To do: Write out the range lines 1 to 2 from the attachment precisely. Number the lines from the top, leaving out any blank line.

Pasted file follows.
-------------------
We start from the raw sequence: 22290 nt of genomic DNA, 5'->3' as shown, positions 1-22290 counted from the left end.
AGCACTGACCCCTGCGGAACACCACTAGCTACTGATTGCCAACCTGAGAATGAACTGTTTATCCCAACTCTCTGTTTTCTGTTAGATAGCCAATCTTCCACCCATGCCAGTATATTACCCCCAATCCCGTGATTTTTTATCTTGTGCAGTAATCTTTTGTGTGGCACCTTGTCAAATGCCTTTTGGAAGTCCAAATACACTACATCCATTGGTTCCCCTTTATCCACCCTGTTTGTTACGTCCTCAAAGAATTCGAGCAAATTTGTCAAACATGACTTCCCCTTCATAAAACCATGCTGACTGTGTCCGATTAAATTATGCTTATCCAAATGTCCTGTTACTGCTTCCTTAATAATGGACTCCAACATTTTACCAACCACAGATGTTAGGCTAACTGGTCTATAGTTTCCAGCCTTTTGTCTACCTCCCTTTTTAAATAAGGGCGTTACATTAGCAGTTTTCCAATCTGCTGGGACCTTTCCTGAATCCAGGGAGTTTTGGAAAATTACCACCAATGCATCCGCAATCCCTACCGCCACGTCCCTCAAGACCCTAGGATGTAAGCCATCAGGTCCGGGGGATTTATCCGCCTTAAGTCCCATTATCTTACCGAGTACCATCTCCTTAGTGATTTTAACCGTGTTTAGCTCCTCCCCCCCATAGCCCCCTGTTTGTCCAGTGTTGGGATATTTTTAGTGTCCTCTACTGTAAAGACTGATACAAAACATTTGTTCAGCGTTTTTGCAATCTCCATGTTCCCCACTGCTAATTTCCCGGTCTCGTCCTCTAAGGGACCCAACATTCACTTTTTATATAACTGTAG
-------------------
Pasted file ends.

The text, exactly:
We start from the raw sequence: 22290 nt of genomic DNA, 5'->3' as shown, positions 1-22290 counted from the left end.
AGCACTGACCCCTGCGGAACACCACTAGCTACTGATTGCCAACCTGAGAATGAACTGTTTATCCCAACTCTCTGTTTTCTGTTAGATAGCCAATCTTCCACCCATGCCAGTATATTACCCCCAATCCCGTGATTTTTTATCTTGTGCAGTAATCTTTTGTGTGGCACCTTGTCAAATGCCTTTTGGAAGTCCAAATACACTACATCCATTGGTTCCCCTTTATCCACCCTGTTTGTTACGTCCTCAAAGAATTCGAGCAAATTTGTCAAACATGACTTCCCCTTCATAAAACCATGCTGACTGTGTCCGATTAAATTATGCTTATCCAAATGTCCTGTTACTGCTTCCTTAATAATGGACTCCAACATTTTACCAACCACAGATGTTAGGCTAACTGGTCTATAGTTTCCAGCCTTTTGTCTACCTCCCTTTTTAAATAAGGGCGTTACATTAGCAGTTTTCCAATCTGCTGGGACCTTTCCTGAATCCAGGGAGTTTTGGAAAATTACCACCAATGCATCCGCAATCCCTACCGCCACGTCCCTCAAGACCCTAGGATGTAAGCCATCAGGTCCGGGGGATTTATCCGCCTTAAGTCCCATTATCTTACCGAGTACCATCTCCTTAGTGATTTTAACCGTGTTTAGCTCCTCCCCCCCATAGCCCCCTGTTTGTCCAGTGTTGGGATATTTTTAGTGTCCTCTACTGTAAAGACTGATACAAAACATTTGTTCAGCGTTTTTGCAATCTCCATGTTCCCCACTGCTAATTTCCCGGTCTCGTCCTCTAAGGGACCCAACATTCACTTTTTATATAACTGTAG